Candace Gingrich, who is married to state Rep. Kelly Cassidy — the lead House sponsor of a massive marijuana legalization measure signed into law last month — is joining a Florida-based cannabis company.
Gingrich, who spent 23 years working for the Human Rights Campaign, will serve as vice president and head of business development for Revolution Florida, a sister company to Illinois-based Revolution Enterprises. Revolution makes a variety of cannabis products, including food, beverages, topicals and pet products. The company is also expanding to Arkansas.
Gingrich, a sibling of former U.S. House Speaker Newt Gingrich, will also serve as the company’s ambassador to the LGBTQ community. Gingrich, whose preferred pronoun is “they,” plans to establish LGBTQ-focused medical cannabis treatment centers and increase economic opportunities for LGBTQ people in the sector, Revolution said.
Revolution, and Cassidy, D-Chicago, insist there are no ethical violations. Cassidy said Candace Gingrich was hired after the marijuana legislation passed in late May. And Candace Gingrich will not have a financial or voting interest in any Illinois-based business license that might be issued to Revolution under the new law for two years, the company said in a release. Candace Gingrich’s business development work will also focus on non-Illinois markets.
But at least one group that worked hard against the recreational marijuana bill criticized the hiring.
Legalization efforts in Illinois “are not about social justice or helping people — it’s about profits,” Dr. Kevin Sabet, president of Smart Approaches to Marijuana (SAM) said in a statement.
“I wish we could say we were surprised. ... The process in Illinois has been off-color from the beginning. Governor Pritzker worked to buy off legislators during the budget process in closed door meetings and now his family will now vastly benefit. Senator Van Pelt was putting plans in place to obtain a marijuana license while the bill was being written, and now the spouse of the bill’s champion is going to work for the industry,” Sabet said.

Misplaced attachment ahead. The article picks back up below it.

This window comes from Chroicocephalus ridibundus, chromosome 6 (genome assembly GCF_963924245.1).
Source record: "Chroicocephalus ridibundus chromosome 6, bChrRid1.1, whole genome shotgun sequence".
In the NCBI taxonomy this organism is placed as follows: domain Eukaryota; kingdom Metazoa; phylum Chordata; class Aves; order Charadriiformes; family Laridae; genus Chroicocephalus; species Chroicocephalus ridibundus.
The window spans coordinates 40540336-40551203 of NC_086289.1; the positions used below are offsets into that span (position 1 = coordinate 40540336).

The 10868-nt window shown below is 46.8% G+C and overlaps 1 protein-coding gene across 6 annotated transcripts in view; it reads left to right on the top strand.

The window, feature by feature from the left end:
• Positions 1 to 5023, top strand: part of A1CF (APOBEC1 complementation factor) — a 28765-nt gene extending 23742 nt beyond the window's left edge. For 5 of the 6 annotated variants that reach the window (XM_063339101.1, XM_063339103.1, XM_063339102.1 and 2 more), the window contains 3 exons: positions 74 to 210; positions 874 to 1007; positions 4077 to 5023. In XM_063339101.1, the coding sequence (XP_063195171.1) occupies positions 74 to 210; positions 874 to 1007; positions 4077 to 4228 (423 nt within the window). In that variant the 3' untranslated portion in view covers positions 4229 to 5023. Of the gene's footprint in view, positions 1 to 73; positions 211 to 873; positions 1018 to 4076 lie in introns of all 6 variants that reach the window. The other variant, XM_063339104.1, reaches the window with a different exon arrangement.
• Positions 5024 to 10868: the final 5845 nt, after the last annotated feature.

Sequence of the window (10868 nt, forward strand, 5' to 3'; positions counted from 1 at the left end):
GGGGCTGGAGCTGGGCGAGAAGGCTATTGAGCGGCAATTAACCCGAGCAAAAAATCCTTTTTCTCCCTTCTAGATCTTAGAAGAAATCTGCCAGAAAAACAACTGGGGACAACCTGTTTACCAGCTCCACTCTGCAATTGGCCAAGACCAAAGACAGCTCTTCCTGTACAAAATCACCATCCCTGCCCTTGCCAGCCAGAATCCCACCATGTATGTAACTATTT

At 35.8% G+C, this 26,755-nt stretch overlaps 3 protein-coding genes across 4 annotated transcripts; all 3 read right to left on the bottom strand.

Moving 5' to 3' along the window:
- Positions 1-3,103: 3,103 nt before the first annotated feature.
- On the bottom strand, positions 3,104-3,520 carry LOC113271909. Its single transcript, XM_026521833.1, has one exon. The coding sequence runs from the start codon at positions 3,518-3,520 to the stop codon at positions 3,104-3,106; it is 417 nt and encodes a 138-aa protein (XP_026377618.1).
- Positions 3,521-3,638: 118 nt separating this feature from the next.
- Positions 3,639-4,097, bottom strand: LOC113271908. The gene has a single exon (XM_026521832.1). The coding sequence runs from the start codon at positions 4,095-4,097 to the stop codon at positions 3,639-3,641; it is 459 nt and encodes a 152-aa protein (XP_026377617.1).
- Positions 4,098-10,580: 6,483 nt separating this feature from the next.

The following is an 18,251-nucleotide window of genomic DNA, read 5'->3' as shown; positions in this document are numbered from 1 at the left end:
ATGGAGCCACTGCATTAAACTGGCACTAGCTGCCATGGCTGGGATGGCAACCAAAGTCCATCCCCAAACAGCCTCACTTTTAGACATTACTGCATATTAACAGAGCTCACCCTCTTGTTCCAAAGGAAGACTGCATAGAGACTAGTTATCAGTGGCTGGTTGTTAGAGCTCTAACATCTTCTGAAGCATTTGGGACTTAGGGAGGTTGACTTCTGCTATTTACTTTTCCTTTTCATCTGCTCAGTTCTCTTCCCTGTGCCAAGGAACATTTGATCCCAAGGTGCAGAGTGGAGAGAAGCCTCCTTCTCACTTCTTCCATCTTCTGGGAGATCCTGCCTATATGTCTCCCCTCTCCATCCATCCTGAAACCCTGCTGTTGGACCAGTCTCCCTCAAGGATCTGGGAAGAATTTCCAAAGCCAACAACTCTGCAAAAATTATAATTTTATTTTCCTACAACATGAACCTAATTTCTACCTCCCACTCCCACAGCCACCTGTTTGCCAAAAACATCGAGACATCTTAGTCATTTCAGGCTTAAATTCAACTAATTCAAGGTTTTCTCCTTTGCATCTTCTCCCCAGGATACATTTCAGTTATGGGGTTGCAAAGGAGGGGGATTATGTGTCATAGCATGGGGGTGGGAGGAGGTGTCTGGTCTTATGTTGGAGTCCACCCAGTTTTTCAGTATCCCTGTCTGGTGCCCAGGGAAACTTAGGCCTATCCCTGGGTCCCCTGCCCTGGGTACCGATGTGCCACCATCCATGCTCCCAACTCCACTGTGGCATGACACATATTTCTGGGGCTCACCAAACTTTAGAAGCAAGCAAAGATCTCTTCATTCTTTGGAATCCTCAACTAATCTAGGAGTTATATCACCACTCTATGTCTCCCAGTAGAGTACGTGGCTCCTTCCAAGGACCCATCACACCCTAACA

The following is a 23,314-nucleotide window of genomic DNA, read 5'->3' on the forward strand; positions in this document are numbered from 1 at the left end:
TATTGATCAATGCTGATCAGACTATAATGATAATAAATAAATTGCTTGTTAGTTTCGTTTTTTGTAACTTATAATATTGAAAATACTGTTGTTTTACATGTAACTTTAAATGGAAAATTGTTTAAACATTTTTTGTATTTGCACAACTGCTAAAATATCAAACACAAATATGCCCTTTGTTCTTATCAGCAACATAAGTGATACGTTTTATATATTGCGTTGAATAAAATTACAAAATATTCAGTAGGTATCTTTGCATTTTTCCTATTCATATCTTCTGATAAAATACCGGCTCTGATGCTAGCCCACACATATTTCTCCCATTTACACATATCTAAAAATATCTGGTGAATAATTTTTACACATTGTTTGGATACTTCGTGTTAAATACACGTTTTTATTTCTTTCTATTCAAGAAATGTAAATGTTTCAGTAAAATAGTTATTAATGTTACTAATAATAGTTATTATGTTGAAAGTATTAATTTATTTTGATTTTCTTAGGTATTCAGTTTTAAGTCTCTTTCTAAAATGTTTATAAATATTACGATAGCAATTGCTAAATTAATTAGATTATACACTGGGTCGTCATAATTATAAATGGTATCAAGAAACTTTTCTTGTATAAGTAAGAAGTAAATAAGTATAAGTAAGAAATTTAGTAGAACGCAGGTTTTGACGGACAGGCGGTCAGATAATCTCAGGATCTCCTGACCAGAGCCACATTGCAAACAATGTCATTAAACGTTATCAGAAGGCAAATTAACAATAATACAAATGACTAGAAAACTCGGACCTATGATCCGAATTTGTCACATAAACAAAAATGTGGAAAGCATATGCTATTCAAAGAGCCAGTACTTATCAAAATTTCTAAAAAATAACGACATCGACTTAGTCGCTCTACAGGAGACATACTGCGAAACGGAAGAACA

Sabet was referring to the governor’s second cousin, Joseph “Joby” Pritzker and Joseph Pritzker’s father, former Hyatt Development Corporation CEO Nicholas J. Pritzker. They run a San Francisco-based firm called Tao Capital Partners that invests in a range of companies, including Tesla, SpaceX and Uber. The group headed by the father-son duo, who both previously lived in Chicago, has also poured money into a pair of cannabis-related ventures, PAX Labs and MJ Freeway.
The governor has said he has no ties to Tao Capital or the companies Nicholas and Joby Pritzker have invested in. And his campaign last year said the governor had not spoken to the family members about marijuana policy or anything else “in a long time.”
Reached for comment on Wednesday, the governor’s office said Pritzker was “proud to create the most equity-centric law in the country to bring opportunities to communities that have been ravaged by misguided drug policies, as well as expunge hundreds of thousands of records of individuals who cannot get good jobs or housing.”
“Social justice was and is at the heart of our cannabis legalization,” the statement said.
Regarding Candace Gingrich’s hiring, the governor’s office said Gov. Pritzker “has the utmost respect for Rep. Cassidy and he has complete confidence she will comply with the General Assembly’s ethics requirements.”
New conflict of interest provisions were added to the marijuana measure just before the Illinois Senate passed it, banning lawmakers and their family members, as well as state employees, from being able to get a cannabis business license for two years.
The conflict of interest ban was added after it was reported that state Sen. Patricia Van Pelt, D-Chicago, was involved in marketing and investment seminars and leading a company that intended to obtain license to grow and sell marijuana. Van Pelt was removed as a sponsor of the bill on May 15.
The Sun-Times reported that Van Pelt and her involvement in the business are being investigated by the Illinois Secretary of State’s office. And while Van Pelt told the Sun-Times that she wouldn’t be involved in shaping the legalization bill, she did not initially commit to abstaining from votes on the measure. Van Pelt was not present during the Senate vote. She did not immediately respond to a request for comment on Wednesday.
Responding to SAM’s criticism, Cassidy said she is “proud” of the legislation.
“The truth is I’m proud of the product of six years of work to ensure an equity centered focus and all of the lives that are going to be changed by expungement,” Cassidy said. “That’s my response to them.”
Pritzker last month signed into law the marijuana legalization measure. While there are giant pieces of criminal justice and social equity reforms attached to the measure — including giving a second chance to thousands of people convicted of marijuana possession — at its most basic level, the bill will allow Illinois residents over 21 to buy cannabis from licensed dispensaries as soon as Jan. 1.
While sponsors have been working on legalization for years, efforts were accelerated with the governor’s support. During debate on the House floor, Cassidy said she had worked on marijuana reform for six years and on the specific measure for more than two years.